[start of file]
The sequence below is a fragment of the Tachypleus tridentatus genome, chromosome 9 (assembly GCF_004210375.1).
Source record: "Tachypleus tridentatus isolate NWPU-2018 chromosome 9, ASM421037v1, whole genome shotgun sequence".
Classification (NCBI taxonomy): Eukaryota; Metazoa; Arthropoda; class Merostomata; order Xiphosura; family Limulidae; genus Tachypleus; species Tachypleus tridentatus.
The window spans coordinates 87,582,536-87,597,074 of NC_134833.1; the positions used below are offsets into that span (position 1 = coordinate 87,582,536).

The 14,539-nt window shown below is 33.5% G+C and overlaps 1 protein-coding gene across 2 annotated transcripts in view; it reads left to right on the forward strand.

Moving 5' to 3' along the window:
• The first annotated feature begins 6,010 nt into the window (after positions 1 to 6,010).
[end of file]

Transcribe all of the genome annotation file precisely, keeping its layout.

The sequence below is a fragment of the Tachypleus tridentatus genome, chromosome 9 (assembly GCF_004210375.1).
Source record: "Tachypleus tridentatus isolate NWPU-2018 chromosome 9, ASM421037v1, whole genome shotgun sequence".
Classification (NCBI taxonomy): Eukaryota; Metazoa; Arthropoda; class Merostomata; order Xiphosura; family Limulidae; genus Tachypleus; species Tachypleus tridentatus.
The window spans coordinates 87,582,536-87,597,074 of NC_134833.1; the positions used below are offsets into that span (position 1 = coordinate 87,582,536).

The 14,539-nt window shown below is 33.5% G+C and overlaps 1 protein-coding gene across 2 annotated transcripts in view; it reads left to right on the forward strand.

Moving 5' to 3' along the window:
• The first annotated feature begins 6,010 nt into the window (after positions 1 to 6,010).